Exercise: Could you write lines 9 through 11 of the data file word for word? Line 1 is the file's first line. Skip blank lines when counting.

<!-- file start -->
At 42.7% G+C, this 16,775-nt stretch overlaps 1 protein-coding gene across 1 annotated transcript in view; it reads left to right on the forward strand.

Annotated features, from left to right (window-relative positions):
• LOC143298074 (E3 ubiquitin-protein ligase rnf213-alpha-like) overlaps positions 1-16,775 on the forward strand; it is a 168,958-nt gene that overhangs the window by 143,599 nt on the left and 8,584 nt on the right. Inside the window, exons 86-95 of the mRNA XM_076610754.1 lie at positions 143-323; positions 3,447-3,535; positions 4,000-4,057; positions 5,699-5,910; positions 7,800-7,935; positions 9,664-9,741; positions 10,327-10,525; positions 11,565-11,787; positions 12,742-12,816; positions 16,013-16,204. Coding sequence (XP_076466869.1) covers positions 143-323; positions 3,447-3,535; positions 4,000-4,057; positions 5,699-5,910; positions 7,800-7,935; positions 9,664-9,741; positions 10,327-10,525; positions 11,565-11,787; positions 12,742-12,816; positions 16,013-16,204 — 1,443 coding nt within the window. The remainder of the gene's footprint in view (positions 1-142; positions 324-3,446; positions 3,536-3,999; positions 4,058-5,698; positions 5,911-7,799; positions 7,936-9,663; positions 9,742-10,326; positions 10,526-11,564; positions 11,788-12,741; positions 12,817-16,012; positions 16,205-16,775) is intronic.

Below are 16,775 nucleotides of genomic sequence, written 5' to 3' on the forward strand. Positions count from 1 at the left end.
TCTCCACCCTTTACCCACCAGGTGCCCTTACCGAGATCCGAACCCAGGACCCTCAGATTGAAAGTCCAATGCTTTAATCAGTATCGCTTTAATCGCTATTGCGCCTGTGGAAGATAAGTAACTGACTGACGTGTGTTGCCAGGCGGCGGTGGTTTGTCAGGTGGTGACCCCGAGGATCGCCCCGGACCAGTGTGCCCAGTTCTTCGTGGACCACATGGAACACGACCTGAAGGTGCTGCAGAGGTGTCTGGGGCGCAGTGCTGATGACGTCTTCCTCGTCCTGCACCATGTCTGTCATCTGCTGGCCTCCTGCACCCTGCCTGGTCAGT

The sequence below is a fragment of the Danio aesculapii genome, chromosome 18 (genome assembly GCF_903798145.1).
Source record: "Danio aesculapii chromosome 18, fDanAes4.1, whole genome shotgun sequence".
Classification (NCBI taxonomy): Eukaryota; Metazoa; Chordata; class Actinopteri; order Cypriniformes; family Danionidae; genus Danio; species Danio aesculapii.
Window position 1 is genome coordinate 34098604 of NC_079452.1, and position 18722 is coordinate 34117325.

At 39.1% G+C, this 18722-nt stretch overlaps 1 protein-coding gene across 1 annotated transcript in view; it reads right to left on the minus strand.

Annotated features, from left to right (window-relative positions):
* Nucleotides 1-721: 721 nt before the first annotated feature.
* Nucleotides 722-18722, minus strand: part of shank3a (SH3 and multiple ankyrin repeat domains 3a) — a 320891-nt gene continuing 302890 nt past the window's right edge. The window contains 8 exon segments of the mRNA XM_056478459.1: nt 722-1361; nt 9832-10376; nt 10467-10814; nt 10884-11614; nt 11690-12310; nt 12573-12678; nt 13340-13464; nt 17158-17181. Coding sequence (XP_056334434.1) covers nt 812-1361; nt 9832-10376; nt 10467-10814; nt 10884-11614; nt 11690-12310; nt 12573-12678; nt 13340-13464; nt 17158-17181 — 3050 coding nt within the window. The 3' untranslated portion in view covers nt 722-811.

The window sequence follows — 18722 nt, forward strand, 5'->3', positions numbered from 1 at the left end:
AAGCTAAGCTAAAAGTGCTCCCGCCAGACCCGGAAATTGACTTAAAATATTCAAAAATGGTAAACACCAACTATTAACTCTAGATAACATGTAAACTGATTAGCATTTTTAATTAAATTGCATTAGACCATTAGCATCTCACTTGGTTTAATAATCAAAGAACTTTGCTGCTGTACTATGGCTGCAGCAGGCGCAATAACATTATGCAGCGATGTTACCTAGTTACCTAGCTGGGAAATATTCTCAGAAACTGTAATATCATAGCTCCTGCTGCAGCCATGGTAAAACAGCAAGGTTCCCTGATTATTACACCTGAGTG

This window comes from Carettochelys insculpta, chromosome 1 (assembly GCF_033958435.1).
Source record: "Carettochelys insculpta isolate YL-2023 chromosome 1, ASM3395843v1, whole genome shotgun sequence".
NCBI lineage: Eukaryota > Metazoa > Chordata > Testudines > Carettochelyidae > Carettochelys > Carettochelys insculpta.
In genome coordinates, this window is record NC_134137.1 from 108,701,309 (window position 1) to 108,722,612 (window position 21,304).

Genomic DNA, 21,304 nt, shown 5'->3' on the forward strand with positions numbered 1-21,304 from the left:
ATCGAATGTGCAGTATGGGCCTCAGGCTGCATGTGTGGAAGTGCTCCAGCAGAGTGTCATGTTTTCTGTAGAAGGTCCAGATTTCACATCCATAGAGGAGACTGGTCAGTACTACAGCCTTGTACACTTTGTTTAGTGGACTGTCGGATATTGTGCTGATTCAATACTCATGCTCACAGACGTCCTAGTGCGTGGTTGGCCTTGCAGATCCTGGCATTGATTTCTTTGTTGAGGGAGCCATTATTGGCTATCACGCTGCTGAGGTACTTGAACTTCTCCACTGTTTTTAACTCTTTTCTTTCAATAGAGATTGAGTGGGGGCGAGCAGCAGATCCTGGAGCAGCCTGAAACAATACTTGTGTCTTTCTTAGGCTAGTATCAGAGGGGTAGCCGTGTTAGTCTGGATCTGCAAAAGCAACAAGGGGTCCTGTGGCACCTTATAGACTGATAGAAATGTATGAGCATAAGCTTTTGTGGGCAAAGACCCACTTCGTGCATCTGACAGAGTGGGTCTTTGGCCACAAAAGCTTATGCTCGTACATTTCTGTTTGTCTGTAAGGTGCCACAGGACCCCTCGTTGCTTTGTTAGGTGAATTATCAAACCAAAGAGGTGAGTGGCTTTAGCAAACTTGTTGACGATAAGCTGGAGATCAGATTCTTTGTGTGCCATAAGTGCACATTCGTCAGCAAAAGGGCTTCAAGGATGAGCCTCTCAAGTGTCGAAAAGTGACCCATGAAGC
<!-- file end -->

Window position 1 is genome coordinate 34098604 of NC_079452.1, and position 18722 is coordinate 34117325.

At 39.1% G+C, this 18722-nt stretch overlaps 1 protein-coding gene across 1 annotated transcript in view; it reads right to left on the minus strand.

Annotated features, from left to right (window-relative positions):